What is one of the first things a modern Sherlock show likes to do to show us what a genius Sherlock Holmes is?
Show us how bored he is.
We can all relate to being bored, even if you haven't had moments of boredom lately, thanks to Netflix streaming, your smartphone, those silly little games people download and dive into during off moments . . . well, you remember being supremely bored at some point in your life, probably as a teenager.
In wandering through podcast world this morning, I stumbled across New Tech City's Bored and Brilliant project (because I was bored, of course), and something clicked.
Sherlock Holmes's boredom was, perhaps, the most important method in his entire "world's greatest consulting detective" bag of tricks. In fact, Sherlock's boredom was the reason for the rest of his bag of tricks.
"I was never a very sociable fellow, Watson, always rather fond of moping in my rooms and working out my own little methods of thought," Sherlock said of his college career, and why did he describe those days as "moping?" Because he was bored. He didn't mix with his fellow students because his interests and theirs weren't alike, and without that social element, boredom set in. And what do we do when boredom sets in?
Daydream. Mix and match the contents of our brains in a desperate attempt to find something to engage us. Work out any problem that we can pose for ourselves in whatever fashion we can possibly conceive.
Sherlock Holmes's entire career came out of boredom. In fact, Dr. Watson's second career as Sherlock's chronicler also came out of boredom as well, during those days he was lying around Baker Street trying to recuperate from the health issues of his military life: "My health forbade me from venturing out unless the weather was exceptionally genial, and I had no friends who would call upon me and break the monotony of my daily existence. Under these circumstances I eagerly hailed the little mystery which hung around my companion, and spent much of my time endeavoring to unravel it."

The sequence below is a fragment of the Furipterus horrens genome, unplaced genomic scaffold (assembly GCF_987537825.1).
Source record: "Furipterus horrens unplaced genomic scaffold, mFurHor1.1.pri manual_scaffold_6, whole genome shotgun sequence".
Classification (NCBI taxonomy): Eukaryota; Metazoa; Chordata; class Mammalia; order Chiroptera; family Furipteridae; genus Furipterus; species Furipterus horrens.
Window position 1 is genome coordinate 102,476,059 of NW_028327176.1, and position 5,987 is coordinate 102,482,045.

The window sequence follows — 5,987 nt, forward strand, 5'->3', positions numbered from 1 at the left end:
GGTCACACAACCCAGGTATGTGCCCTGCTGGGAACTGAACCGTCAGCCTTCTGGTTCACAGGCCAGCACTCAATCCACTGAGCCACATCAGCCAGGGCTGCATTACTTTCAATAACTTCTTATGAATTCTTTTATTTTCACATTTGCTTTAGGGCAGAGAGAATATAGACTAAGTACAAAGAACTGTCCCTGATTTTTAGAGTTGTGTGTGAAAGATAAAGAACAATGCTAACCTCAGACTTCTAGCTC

Boredom must be a very great thing, to inspire such men as those.
And why do you think we have all the marvelous things produced by the last hundred years of Sherlock Holmes fandom? Just ask any Sherlock fan waiting for Moffat, Gatiss, Cumberbatch, Freeman, and company to get another show out . . . once you are focused on something that keeps you wildly entertained and that thing goes away, you get bored. And when you get bored, you start getting creative on the very subject whose absence left you that way.
It's kind of silly that we hate on boredom so much, as seemingly painful as it can be, because boredom has given us every bit of Sherlockian culture, from Conan Doyle sitting bored in a slow medical practice to this very blog. (Okay, maybe we can hate on boredom for some of the things it has produced.) But as Tech City's week on "the lost art of spacing out" examined, boredom is a pretty important part of the human way of getting things done, a part of our lives we should consciously embrace in a world where distraction comes far too easily.
Boredom was, after all, the method at the core of all of Sherlock Holmes's other methods. And probably the one most accessible to any of the rest of us, no matter what our chosen field of endeavor.